Immune defense may vary as a result of trade-offs with other life-history traits or in parallel with variation in antigen levels in the environment. We studied lark species (Alaudidae) in the Arabian Desert and temperate Netherlands to test opposing predictions from these two hypotheses. Based on their slower pace of life, the trade-off hypothesis predicts relatively stronger immune defenses in desert larks compared with temperate larks. However, as predicted by the antigen exposure hypothesis, reduced microbial abundances in deserts should result in desert-living larks having relatively weaker immune defenses. We quantified host-independent and host-dependent microbial abundances of culturable microbes in ambient air and from the surfaces of birds. We measured components of immunity by quantifying concentrations of the acute-phase protein haptoglobin, natural antibody-mediated agglutination titers, complement-mediated lysis titers, and the microbicidal ability of whole blood. Desert-living larks were exposed to significantly lower concentrations of airborne microbes than temperate larks, and densities of some bird-associated microbes were also lower in desert species. Haptoglobin concentrations and lysis titers were also significantly lower in desert-living larks, but other immune indexes did not differ. Thus, contrary to the trade-off hypothesis, we found little evidence that a slow pace of life predicted increased immunological investment. In contrast, and in support of the antigen exposure hypothesis, associations between microbial exposure and some immune indexes were apparent. Measures of antigen exposure, including assessment of host-independent and host-dependent microbial assemblages, can provide novel insights into the mechanisms underlying immunological variation. PMID:22902379

  9. Immune cells in primary and metastatic gastrointestinal stromal tumors (GIST)

    PubMed Central

    Cameron, Silke; Gieselmann, Marieke; Blaschke, Martina; Ramadori, Giuliano; Füzesi, Laszlo

    2014-01-01

    We have previously described immune cells in untreated primary gastrointestinal stromal tumors (GIST). Here we compare immune cells in metastatic and primary GIST, and describe their chemoattractants. For this purpose, tissue microarrays from 196 patients, 188 primary and 51 metastasized GIST were constructed for paraffin staining. Quantitative analysis was performed for cells of macrophage lineage (Ki-M1P, CD68), T-cells (CD3, CD56) and B-cells (CD20). Chemokine gene-expression was evaluated by real-time RT-PCR. Immuno-localisation was verified by immunofluorescence. Ki-M1P+ cells were the predominant immune cells in both primary and metastatic GIST (2 8.8% ± 7.1, vs. 26.7% ± 6.3). CD68+ macrophages were significantly fewer, with no significant difference between primary GIST (3.6% ± 2.1) and metastases (4.6% ± 1.5). CD3+ T-cells were the most dominant lymphocytes with a significant increase in metastases (7.3% ± 2.3 vs. 2.2% ± 1.8 in primary GIST, P < 0.01). The percentage of CD56+ NK-cells was 1.1% ± 0.9 in the primary, and 2.4 ± 0.7 (P < 0.05) in the metastases. The number of CD20+ B-cells was generally low with 0.6% ± 0.7 in the primary and 1.8% ± 0.3 (P < 0.05) in the metastases. Analysis of the metastases showed significantly more Ki-M1P+ cells in peritoneal metastases (31.8% ± 7.4 vs. 18.2% ± 3.7, P < 0.01), whilst CD3+ T-cells were more common in liver metastases (11.7% ± 1.8 vs. 4.4% ± 2.6, P < 0.01). The highest transcript expression was seen for monocyte chemotactic protein 1 (MCP1/CCL2), macrophage inflammatory protein 1α (MIP-1α/CCL3) and the pro-angiogenic growth-related oncoprotein 1 (Gro-α/CXCL-1). Whilst the ligands were predominantly expressed in tumor cells, their receptors were mostly present in immune cells. This locally specific microenvironment might influence neoplastic progression of GIST at the different metastatic sites. PMID:25120735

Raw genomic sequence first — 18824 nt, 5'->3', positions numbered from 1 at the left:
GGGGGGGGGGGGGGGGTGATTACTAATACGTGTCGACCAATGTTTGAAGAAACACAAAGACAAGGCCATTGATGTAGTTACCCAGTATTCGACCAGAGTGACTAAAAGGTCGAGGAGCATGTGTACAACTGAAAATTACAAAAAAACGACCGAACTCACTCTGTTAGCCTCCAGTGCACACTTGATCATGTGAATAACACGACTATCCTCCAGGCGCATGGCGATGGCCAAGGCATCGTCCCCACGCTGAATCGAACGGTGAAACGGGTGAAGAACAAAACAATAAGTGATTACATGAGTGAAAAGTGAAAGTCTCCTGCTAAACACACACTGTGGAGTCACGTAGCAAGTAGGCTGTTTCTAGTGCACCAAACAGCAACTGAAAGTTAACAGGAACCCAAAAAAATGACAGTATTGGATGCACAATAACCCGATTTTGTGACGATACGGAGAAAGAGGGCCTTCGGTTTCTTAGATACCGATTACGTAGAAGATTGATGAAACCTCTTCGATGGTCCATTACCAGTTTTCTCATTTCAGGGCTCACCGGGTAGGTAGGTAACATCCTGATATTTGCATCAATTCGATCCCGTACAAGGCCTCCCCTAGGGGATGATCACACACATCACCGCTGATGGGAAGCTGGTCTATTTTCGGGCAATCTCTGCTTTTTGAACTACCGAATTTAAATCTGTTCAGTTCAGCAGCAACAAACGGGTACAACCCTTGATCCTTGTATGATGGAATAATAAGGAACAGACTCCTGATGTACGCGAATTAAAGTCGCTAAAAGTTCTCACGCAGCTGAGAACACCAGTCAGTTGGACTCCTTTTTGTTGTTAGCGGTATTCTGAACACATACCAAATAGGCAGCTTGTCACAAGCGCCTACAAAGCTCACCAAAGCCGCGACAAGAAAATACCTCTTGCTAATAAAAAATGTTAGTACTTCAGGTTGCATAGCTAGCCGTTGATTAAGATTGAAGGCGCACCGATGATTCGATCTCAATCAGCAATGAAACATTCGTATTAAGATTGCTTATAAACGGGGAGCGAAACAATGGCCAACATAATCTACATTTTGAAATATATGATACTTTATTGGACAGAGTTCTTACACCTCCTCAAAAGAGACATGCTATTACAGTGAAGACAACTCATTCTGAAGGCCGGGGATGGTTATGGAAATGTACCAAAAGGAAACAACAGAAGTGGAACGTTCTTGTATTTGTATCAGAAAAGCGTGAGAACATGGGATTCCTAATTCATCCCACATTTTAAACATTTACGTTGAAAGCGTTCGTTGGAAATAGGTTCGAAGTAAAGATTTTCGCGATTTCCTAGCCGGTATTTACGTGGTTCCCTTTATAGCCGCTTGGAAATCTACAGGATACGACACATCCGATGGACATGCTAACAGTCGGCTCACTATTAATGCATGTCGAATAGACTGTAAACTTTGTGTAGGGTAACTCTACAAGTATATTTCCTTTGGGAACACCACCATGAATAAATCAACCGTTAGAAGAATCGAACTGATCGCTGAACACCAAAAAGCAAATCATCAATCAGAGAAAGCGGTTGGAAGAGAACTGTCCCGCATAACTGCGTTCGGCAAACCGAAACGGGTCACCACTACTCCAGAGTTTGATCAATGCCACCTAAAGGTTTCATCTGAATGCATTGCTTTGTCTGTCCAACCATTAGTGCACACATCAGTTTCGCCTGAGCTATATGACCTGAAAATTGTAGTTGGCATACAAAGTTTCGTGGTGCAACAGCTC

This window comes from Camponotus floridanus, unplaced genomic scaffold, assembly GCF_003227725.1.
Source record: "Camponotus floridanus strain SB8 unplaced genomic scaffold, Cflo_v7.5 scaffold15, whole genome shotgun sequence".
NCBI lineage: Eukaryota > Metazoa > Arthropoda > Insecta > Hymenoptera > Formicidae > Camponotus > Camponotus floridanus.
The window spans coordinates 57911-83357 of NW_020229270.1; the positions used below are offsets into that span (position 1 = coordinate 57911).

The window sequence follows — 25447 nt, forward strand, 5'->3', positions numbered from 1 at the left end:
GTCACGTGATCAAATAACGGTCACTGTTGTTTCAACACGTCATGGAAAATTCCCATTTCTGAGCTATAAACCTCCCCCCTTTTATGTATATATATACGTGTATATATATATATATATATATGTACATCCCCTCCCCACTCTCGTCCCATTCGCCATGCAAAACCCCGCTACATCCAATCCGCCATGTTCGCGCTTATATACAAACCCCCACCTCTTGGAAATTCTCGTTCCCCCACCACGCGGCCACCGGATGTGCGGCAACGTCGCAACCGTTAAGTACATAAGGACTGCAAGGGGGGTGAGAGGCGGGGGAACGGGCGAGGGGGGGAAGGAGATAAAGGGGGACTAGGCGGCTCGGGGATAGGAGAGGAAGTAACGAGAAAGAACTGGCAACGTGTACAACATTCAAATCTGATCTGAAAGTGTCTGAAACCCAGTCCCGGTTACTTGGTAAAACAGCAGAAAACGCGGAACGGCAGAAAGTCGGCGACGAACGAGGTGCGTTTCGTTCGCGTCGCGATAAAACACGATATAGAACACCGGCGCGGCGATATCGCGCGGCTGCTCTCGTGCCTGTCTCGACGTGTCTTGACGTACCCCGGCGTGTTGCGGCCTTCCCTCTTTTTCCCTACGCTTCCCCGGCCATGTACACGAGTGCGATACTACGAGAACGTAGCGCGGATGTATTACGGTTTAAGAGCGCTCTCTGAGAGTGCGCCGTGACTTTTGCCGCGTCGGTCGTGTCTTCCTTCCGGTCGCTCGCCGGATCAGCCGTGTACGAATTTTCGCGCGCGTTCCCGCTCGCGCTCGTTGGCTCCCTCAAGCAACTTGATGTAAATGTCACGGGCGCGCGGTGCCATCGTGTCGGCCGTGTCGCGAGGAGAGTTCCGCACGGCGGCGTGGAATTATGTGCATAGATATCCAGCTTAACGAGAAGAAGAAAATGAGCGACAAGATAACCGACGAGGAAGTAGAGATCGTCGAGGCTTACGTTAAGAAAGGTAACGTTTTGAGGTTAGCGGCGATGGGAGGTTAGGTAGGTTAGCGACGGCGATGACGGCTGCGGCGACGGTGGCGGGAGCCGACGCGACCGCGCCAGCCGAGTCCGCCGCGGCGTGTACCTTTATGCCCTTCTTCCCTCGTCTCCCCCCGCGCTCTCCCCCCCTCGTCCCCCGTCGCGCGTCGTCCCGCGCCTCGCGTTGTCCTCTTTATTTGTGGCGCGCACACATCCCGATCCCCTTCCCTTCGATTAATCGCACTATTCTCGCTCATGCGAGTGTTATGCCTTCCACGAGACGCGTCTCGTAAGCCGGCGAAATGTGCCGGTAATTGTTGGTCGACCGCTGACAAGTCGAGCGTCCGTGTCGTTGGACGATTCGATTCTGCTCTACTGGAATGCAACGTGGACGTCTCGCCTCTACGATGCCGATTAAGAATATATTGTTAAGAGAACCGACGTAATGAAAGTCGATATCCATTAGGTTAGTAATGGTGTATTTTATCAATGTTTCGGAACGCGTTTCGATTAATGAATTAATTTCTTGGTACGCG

10. Evidence of tricellulin expression by immune cells, particularly microglia.

    PubMed

    Mariano, Cibelle; Silva, Sandra Leitão; Pereira, Pedro; Fernandes, Adelaide; Brites, Dora; Brito, Maria A

    2011-06-17

    Tight junctions (TJs) are elaborate structures located on the apical region of epithelial cells that limit paracellular permeability. Tricellulin is a recently discovered TJ protein, which is concentrated at the structurally specialized tricellular TJs but also present at bicellular contacts between epithelial cells, namely in the stomach. Interestingly, several TJ proteins have been found in other than epithelial cells, as astrocytes, and tricellulin mRNA expression was reported in mature dendritic cells. These findings prompted us to look for tricellulin expression in both epithelial and immune cells in the stomach, as well as in microglia, the brain resident immunocompetent cells. Immunohistochemical analysis of human stomach tissue sections revealed peroxidase staining at three-corner contact sites, as well as at the contact between two adjacent epithelial cells, thus evidencing the expression of tricellulin not only at tricellullar but at bicellular junctions as well. Such analysis, further revealed tricellulin immunostaining in cells of the monocyte/macrophage lineage, scattered throughout the lamina propria. Cultured rat microglia exhibited a notorious tricellulin staining, consistent with an extensive expression of the protein along the cell, which was not absolutely coincident with the lysosomal marker CD68. Detection of mRNA expression by real-time PCR provided supportive evidence for the expression of the TJ protein in microglia. These data demonstrate for the first time that microglia express a TJ protein. Moreover, the expression of tricellulin both in microglia and in the stomach immune cells point to a possible role of this new TJ protein in the immune system. PMID:21624353

  11. Novel immune modulators used in hematology: impact on NK cells.